When you see a doctor because you're having trouble getting your partner pregnant, he or she will try to determine the underlying cause. Even if your doctor thinks low sperm count is the problem, it is recommended that your partner be evaluated to rule out potential contributing factors and determine if assisted reproductive techniques may be required.
A low sperm count is diagnosed as part of a semen analysis test. Sperm count is generally determined by examining semen under a microscope to see how many sperm appear within squares on a grid pattern. In some cases, a computer might be used to measure sperm count.
Semen samples can be obtained in a couple of different ways. You can provide a sample by masturbating and ejaculating into a special container at the doctor's office. Because of religious or cultural beliefs, some men prefer an alternative method of semen collection. In such cases, semen can be collected by using a special condom during intercourse.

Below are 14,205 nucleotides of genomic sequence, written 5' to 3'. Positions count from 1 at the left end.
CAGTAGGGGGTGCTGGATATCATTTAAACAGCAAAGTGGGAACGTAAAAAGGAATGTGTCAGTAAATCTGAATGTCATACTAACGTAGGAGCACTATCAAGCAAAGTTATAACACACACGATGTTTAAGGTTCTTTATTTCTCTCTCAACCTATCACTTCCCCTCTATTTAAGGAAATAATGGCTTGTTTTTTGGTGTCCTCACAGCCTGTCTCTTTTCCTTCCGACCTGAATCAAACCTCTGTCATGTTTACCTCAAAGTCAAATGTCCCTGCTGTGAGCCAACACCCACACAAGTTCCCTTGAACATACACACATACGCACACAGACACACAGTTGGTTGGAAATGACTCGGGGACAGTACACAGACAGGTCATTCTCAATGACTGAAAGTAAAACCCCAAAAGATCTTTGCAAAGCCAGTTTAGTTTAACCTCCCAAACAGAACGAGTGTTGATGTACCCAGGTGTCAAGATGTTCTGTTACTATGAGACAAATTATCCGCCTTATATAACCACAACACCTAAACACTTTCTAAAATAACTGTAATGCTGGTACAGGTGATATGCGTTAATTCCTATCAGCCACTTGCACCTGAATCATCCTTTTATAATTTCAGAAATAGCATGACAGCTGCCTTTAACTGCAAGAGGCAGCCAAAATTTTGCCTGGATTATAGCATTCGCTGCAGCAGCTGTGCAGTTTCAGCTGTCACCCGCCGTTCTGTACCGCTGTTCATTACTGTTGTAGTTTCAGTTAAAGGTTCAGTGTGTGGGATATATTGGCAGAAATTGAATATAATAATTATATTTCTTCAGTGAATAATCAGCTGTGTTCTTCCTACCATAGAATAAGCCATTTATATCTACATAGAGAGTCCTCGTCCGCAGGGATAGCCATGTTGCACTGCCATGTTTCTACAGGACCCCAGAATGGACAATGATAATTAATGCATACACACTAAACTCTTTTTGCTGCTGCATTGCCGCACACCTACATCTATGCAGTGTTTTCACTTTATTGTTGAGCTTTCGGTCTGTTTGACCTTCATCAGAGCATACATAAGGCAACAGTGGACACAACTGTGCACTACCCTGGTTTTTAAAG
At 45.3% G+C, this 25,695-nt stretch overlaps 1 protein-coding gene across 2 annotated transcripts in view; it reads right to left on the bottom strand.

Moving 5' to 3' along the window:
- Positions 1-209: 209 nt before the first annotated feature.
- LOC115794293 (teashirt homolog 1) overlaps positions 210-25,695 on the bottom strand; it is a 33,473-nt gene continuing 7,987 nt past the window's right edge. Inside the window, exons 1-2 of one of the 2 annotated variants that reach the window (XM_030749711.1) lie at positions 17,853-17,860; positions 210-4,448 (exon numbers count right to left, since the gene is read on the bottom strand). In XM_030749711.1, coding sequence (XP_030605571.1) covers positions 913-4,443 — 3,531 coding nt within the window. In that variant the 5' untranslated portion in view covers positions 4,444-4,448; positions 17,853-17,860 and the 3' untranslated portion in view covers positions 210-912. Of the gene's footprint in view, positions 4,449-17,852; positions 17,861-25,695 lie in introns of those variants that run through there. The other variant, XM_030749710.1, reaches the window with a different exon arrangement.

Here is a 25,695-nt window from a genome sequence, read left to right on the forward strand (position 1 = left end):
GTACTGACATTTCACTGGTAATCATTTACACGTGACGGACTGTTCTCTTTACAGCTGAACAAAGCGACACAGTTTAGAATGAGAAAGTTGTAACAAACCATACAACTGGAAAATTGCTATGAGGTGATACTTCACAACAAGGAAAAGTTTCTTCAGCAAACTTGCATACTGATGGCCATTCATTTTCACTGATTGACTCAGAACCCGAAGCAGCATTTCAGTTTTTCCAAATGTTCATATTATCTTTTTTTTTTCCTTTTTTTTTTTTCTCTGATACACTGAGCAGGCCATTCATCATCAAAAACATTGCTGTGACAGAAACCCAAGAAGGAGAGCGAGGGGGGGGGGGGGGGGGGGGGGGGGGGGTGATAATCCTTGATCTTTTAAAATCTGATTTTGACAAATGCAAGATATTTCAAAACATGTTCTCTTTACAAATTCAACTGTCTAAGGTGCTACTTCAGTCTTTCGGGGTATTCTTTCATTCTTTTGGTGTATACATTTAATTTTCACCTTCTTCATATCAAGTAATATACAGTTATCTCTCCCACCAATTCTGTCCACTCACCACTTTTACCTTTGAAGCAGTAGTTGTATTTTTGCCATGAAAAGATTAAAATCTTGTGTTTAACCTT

New sperm are produced continually in the testicles and take about 42 to 76 days to mature. So, a current semen analysis reflects your environment over the past three months. Any positive changes you've made won't show up for several months.
One of the most common causes of low sperm count is incomplete or improper collection of a sperm sample. Sperm counts also often fluctuate. Because of these factors, most doctors will check two or more semen samples over time to ensure consistency between samples.
To ensure accuracy in a collection, your doctor will:
- Ask you to make sure all of your semen makes it into the collection cup or collection condom when you ejaculate.
- Have you abstain from ejaculating for at least two but no longer than 11 days before collecting a sample.
- Collect a second sample at least two weeks after the first.
- Have you avoid the use of lubricants because these products can affect sperm motility Semen analysis results.
Normal sperm densities range from 15 million to greater than 200 million sperm per milliliter of semen. You are considered to have a low sperm count if you have fewer than 15 million sperm per milliliter or less than 39 million sperm total per ejaculate.
Your chance of getting your partner pregnant decreases with decreasing sperm counts. Some men have no sperm in their semen at all. This is known as azoospermia (ay-zoh-uh-SPUR-me-uh). There are many factors involved in reproduction, and the number of sperm in your semen is only one. Some men with low sperm counts successfully father children. Likewise, some men with normal sperm counts are unable to father children. Even if you have enough sperm,other factors are important to achieve a pregnancy, including normal sperm movement (motility).